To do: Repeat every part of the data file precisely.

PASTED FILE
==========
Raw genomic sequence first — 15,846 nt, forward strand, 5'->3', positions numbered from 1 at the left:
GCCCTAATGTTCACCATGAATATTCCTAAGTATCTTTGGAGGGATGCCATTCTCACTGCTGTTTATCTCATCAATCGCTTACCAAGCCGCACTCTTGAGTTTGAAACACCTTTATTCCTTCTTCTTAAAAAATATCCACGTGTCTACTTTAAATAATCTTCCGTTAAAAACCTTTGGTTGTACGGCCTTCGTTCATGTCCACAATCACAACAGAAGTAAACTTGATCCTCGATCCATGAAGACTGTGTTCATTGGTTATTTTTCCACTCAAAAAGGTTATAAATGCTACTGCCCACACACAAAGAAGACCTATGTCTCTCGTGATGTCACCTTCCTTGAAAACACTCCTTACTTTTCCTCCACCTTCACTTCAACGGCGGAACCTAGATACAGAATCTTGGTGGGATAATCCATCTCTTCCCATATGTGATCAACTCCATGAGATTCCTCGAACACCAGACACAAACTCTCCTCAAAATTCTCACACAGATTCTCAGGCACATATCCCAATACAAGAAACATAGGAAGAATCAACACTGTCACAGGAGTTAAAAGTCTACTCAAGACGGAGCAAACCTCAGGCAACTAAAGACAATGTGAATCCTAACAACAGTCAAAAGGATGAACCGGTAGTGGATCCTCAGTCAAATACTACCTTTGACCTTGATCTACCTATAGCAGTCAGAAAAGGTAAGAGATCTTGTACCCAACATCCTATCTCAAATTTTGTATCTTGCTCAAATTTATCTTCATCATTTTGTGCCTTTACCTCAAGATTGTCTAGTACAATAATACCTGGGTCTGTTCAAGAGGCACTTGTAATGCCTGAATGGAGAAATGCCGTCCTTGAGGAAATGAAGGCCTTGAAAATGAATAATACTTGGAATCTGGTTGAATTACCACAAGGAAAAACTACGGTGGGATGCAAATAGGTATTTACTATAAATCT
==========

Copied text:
Raw genomic sequence first — 15,846 nt, forward strand, 5'->3', positions numbered from 1 at the left:
GCCCTAATGTTCACCATGAATATTCCTAAGTATCTTTGGAGGGATGCCATTCTCACTGCTGTTTATCTCATCAATCGCTTACCAAGCCGCACTCTTGAGTTTGAAACACCTTTATTCCTTCTTCTTAAAAAATATCCACGTGTCTACTTTAAATAATCTTCCGTTAAAAACCTTTGGTTGTACGGCCTTCGTTCATGTCCACAATCACAACAGAAGTAAACTTGATCCTCGATCCATGAAGACTGTGTTCATTGGTTATTTTTCCACTCAAAAAGGTTATAAATGCTACTGCCCACACACAAAGAAGACCTATGTCTCTCGTGATGTCACCTTCCTTGAAAACACTCCTTACTTTTCCTCCACCTTCACTTCAACGGCGGAACCTAGATACAGAATCTTGGTGGGATAATCCATCTCTTCCCATATGTGATCAACTCCATGAGATTCCTCGAACACCAGACACAAACTCTCCTCAAAATTCTCACACAGATTCTCAGGCACATATCCCAATACAAGAAACATAGGAAGAATCAACACTGTCACAGGAGTTAAAAGTCTACTCAAGACGGAGCAAACCTCAGGCAACTAAAGACAATGTGAATCCTAACAACAGTCAAAAGGATGAACCGGTAGTGGATCCTCAGTCAAATACTACCTTTGACCTTGATCTACCTATAGCAGTCAGAAAAGGTAAGAGATCTTGTACCCAACATCCTATCTCAAATTTTGTATCTTGCTCAAATTTATCTTCATCATTTTGTGCCTTTACCTCAAGATTGTCTAGTACAATAATACCTGGGTCTGTTCAAGAGGCACTTGTAATGCCTGAATGGAGAAATGCCGTCCTTGAGGAAATGAAGGCCTTGAAAATGAATAATACTTGGAATCTGGTTGAATTACCACAAGGAAAAACTACGGTGGGATGCAAATAGGTATTTACTATAAATCT